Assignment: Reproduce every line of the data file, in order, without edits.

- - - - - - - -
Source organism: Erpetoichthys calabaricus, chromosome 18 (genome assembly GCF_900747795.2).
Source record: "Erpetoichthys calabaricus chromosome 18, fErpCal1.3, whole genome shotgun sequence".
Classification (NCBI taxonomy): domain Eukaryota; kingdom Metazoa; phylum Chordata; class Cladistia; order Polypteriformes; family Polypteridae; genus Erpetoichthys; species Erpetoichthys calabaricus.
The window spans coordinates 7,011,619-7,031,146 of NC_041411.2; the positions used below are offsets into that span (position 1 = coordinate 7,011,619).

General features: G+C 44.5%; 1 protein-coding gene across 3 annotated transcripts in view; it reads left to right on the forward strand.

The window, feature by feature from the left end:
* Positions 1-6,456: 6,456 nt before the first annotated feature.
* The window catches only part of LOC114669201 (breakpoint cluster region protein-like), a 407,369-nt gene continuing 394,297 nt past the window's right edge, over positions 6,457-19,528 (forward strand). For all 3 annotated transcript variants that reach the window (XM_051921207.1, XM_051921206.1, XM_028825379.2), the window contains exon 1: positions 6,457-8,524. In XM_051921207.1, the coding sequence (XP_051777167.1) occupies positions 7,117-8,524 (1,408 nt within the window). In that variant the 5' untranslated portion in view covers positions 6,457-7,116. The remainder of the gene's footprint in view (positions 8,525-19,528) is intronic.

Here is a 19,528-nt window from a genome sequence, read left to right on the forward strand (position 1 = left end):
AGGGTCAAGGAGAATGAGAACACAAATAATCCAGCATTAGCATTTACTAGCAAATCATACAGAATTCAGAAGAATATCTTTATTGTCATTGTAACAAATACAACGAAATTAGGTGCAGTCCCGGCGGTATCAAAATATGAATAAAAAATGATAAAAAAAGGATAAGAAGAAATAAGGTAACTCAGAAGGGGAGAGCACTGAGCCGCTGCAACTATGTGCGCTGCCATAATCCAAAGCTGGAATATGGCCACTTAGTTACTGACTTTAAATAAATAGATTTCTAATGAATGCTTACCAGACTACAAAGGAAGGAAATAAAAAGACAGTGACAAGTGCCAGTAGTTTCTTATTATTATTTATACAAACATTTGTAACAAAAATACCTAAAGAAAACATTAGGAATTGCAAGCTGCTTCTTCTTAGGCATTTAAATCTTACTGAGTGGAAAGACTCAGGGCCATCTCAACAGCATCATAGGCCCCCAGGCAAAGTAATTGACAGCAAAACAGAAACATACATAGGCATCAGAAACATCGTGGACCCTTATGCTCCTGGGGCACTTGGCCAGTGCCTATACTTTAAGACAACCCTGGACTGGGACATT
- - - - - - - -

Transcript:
Source organism: Erpetoichthys calabaricus, chromosome 18 (genome assembly GCF_900747795.2).
Source record: "Erpetoichthys calabaricus chromosome 18, fErpCal1.3, whole genome shotgun sequence".
Classification (NCBI taxonomy): domain Eukaryota; kingdom Metazoa; phylum Chordata; class Cladistia; order Polypteriformes; family Polypteridae; genus Erpetoichthys; species Erpetoichthys calabaricus.
The window spans coordinates 7,011,619-7,031,146 of NC_041411.2; the positions used below are offsets into that span (position 1 = coordinate 7,011,619).

General features: G+C 44.5%; 1 protein-coding gene across 3 annotated transcripts in view; it reads left to right on the forward strand.

The window, feature by feature from the left end:
* Positions 1-6,456: 6,456 nt before the first annotated feature.
* The window catches only part of LOC114669201 (breakpoint cluster region protein-like), a 407,369-nt gene continuing 394,297 nt past the window's right edge, over positions 6,457-19,528 (forward strand). For all 3 annotated transcript variants that reach the window (XM_051921207.1, XM_051921206.1, XM_028825379.2), the window contains exon 1: positions 6,457-8,524. In XM_051921207.1, the coding sequence (XP_051777167.1) occupies positions 7,117-8,524 (1,408 nt within the window). In that variant the 5' untranslated portion in view covers positions 6,457-7,116. The remainder of the gene's footprint in view (positions 8,525-19,528) is intronic.

Here is a 19,528-nt window from a genome sequence, read left to right on the forward strand (position 1 = left end):
AGGGTCAAGGAGAATGAGAACACAAATAATCCAGCATTAGCATTTACTAGCAAATCATACAGAATTCAGAAGAATATCTTTATTGTCATTGTAACAAATACAACGAAATTAGGTGCAGTCCCGGCGGTATCAAAATATGAATAAAAAATGATAAAAAAAGGATAAGAAGAAATAAGGTAACTCAGAAGGGGAGAGCACTGAGCCGCTGCAACTATGTGCGCTGCCATAATCCAAAGCTGGAATATGGCCACTTAGTTACTGACTTTAAATAAATAGATTTCTAATGAATGCTTACCAGACTACAAAGGAAGGAAATAAAAAGACAGTGACAAGTGCCAGTAGTTTCTTATTATTATTTATACAAACATTTGTAACAAAAATACCTAAAGAAAACATTAGGAATTGCAAGCTGCTTCTTCTTAGGCATTTAAATCTTACTGAGTGGAAAGACTCAGGGCCATCTCAACAGCATCATAGGCCCCCAGGCAAAGTAATTGACAGCAAAACAGAAACATACATAGGCATCAGAAACATCGTGGACCCTTATGCTCCTGGGGCACTTGGCCAGTGCCTATACTTTAAGACAACCCTGGACTGGGACATT